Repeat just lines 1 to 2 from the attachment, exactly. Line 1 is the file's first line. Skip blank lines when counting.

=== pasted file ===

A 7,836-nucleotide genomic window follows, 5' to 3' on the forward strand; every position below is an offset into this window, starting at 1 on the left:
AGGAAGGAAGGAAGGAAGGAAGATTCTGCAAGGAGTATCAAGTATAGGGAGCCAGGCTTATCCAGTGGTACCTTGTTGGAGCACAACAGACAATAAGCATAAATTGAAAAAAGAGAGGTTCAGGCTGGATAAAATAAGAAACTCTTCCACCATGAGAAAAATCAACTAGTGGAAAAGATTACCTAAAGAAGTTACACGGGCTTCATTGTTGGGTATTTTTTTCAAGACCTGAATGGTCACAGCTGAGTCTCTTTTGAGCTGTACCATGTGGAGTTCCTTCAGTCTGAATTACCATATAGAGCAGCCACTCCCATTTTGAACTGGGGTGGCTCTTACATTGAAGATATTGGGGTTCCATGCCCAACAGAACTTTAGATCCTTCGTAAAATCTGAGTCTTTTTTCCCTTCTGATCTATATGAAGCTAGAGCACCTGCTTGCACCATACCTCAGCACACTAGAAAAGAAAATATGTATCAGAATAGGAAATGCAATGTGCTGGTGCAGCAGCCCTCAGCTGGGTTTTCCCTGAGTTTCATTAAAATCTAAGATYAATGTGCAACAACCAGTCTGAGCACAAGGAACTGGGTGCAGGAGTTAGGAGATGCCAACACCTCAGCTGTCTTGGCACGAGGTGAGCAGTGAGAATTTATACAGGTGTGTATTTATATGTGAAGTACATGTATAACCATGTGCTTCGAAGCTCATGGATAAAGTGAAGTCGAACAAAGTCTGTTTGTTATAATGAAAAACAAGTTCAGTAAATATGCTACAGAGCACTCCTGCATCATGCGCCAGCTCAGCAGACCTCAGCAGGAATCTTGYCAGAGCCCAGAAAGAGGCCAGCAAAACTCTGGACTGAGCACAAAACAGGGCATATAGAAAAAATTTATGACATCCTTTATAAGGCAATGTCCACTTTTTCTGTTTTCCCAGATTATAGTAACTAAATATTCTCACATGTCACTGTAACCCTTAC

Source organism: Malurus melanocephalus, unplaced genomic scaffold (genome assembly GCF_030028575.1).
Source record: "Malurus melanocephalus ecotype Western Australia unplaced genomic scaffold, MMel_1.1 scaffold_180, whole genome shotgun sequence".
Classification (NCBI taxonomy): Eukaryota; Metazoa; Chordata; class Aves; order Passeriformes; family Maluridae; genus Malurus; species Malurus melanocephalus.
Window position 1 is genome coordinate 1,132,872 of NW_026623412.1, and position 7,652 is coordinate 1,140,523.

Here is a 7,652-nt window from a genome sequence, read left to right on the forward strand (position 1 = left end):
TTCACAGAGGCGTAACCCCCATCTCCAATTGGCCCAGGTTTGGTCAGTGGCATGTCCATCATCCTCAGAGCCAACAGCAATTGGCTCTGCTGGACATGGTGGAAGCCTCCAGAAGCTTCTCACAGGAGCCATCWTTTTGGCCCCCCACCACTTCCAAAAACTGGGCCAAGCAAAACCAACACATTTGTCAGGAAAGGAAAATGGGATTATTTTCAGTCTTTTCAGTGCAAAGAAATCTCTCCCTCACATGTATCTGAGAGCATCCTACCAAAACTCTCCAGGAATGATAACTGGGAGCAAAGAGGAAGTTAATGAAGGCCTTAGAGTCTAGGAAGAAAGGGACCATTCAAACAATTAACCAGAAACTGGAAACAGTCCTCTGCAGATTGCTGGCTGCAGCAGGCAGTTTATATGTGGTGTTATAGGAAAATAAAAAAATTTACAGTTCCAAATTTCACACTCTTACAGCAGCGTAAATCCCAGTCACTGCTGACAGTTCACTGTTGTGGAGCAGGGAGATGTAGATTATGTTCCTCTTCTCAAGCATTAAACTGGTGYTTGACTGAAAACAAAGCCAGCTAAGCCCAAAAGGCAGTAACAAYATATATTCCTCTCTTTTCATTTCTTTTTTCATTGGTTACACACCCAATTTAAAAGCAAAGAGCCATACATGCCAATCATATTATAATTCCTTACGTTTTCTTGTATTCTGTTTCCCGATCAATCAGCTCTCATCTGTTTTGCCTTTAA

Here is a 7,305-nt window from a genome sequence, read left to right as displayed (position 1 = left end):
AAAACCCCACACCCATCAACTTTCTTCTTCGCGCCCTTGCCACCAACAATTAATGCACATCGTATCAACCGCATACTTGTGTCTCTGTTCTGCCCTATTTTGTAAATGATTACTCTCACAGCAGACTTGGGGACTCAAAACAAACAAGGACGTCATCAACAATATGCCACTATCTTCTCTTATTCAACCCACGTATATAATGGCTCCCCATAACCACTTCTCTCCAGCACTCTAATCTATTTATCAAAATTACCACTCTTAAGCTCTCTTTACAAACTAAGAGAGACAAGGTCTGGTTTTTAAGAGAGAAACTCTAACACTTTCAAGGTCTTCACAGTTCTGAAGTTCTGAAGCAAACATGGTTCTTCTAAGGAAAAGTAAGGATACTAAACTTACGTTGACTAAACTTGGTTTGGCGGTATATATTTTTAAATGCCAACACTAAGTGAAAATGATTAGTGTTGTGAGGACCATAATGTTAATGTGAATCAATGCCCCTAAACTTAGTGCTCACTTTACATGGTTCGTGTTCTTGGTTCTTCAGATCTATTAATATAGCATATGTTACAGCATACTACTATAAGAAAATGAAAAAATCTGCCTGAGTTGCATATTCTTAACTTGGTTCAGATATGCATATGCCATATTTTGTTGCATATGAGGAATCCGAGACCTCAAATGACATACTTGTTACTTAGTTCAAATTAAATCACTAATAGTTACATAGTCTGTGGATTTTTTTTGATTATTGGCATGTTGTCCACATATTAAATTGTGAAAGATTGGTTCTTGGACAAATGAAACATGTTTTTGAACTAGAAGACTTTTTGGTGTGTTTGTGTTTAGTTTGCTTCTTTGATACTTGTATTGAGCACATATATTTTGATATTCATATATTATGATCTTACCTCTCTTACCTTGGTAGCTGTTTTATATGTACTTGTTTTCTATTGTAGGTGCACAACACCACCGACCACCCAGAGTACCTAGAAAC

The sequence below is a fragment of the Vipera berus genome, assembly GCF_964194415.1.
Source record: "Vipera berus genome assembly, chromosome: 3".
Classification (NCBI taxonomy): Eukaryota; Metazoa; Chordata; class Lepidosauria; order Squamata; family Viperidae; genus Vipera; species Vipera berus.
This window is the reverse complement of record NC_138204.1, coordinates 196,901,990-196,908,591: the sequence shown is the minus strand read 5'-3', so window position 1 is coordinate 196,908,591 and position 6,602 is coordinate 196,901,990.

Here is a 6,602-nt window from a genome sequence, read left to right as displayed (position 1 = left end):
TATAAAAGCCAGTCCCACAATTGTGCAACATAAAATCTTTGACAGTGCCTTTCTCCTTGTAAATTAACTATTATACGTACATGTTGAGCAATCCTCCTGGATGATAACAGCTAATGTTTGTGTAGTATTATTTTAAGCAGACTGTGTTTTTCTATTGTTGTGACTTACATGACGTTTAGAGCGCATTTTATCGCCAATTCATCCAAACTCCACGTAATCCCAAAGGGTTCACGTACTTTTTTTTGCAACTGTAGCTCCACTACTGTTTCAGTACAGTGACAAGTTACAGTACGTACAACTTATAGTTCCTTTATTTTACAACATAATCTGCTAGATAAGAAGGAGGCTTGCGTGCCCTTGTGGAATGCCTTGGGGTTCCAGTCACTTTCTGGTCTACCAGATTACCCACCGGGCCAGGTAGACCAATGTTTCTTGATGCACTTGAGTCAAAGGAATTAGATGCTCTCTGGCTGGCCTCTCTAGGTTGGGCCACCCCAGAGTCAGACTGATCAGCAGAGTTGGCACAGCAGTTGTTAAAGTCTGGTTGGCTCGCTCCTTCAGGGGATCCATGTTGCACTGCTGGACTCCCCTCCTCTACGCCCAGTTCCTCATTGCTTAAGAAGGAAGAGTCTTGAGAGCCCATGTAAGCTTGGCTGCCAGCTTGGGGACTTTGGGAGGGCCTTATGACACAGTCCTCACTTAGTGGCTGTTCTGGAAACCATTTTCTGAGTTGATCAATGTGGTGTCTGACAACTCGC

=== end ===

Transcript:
A 7,836-nucleotide genomic window follows, 5' to 3' on the forward strand; every position below is an offset into this window, starting at 1 on the left:
AGGAAGGAAGGAAGGAAGGAAGATTCTGCAAGGAGTATCAAGTATAGGGAGCCAGGCTTATCCAGTGGTACCTTGTTGGAGCACAACAGACAATAAGCATAAATTGAAAAAAGAGAGGTTCAGGCTGGATAAAATAAGAAACTCTTCCACCATGAGAAAAATCAACTAGTGGAAAAGATTACCTAAAGAAGTTACACGGGCTTCATTGTTGGGTATTTTTTTCAAGACCTGAATGGTCACAGCTGAGTCTCTTTTGAGCTGTACCATGTGGAGTTCCTTCAGTCTGAATTACCATATAGAGCAGCCACTCCCATTTTGAACTGGGGTGGCTCTTACATTGAAGATATTGGGGTTCCATGCCCAACAGAACTTTAGATCCTTCGTAAAATCTGAGTCTTTTTTCCCTTCTGATCTATATGAAGCTAGAGCACCTGCTTGCACCATACCTCAGCACACTAGAAAAGAAAATATGTATCAGAATAGGAAATGCAATGTGCTGGTGCAGCAGCCCTCAGCTGGGTTTTCCCTGAGTTTCATTAAAATCTAAGATYAATGTGCAACAACCAGTCTGAGCACAAGGAACTGGGTGCAGGAGTTAGGAGATGCCAACACCTCAGCTGTCTTGGCACGAGGTGAGCAGTGAGAATTTATACAGGTGTGTATTTATATGTGAAGTACATGTATAACCATGTGCTTCGAAGCTCATGGATAAAGTGAAGTCGAACAAAGTCTGTTTGTTATAATGAAAAACAAGTTCAGTAAATATGCTACAGAGCACTCCTGCATCATGCGCCAGCTCAGCAGACCTCAGCAGGAATCTTGYCAGAGCCCAGAAAGAGGCCAGCAAAACTCTGGACTGAGCACAAAACAGGGCATATAGAAAAAATTTATGACATCCTTTATAAGGCAATGTCCACTTTTTCTGTTTTCCCAGATTATAGTAACTAAATATTCTCACATGTCACTGTAACCCTTAC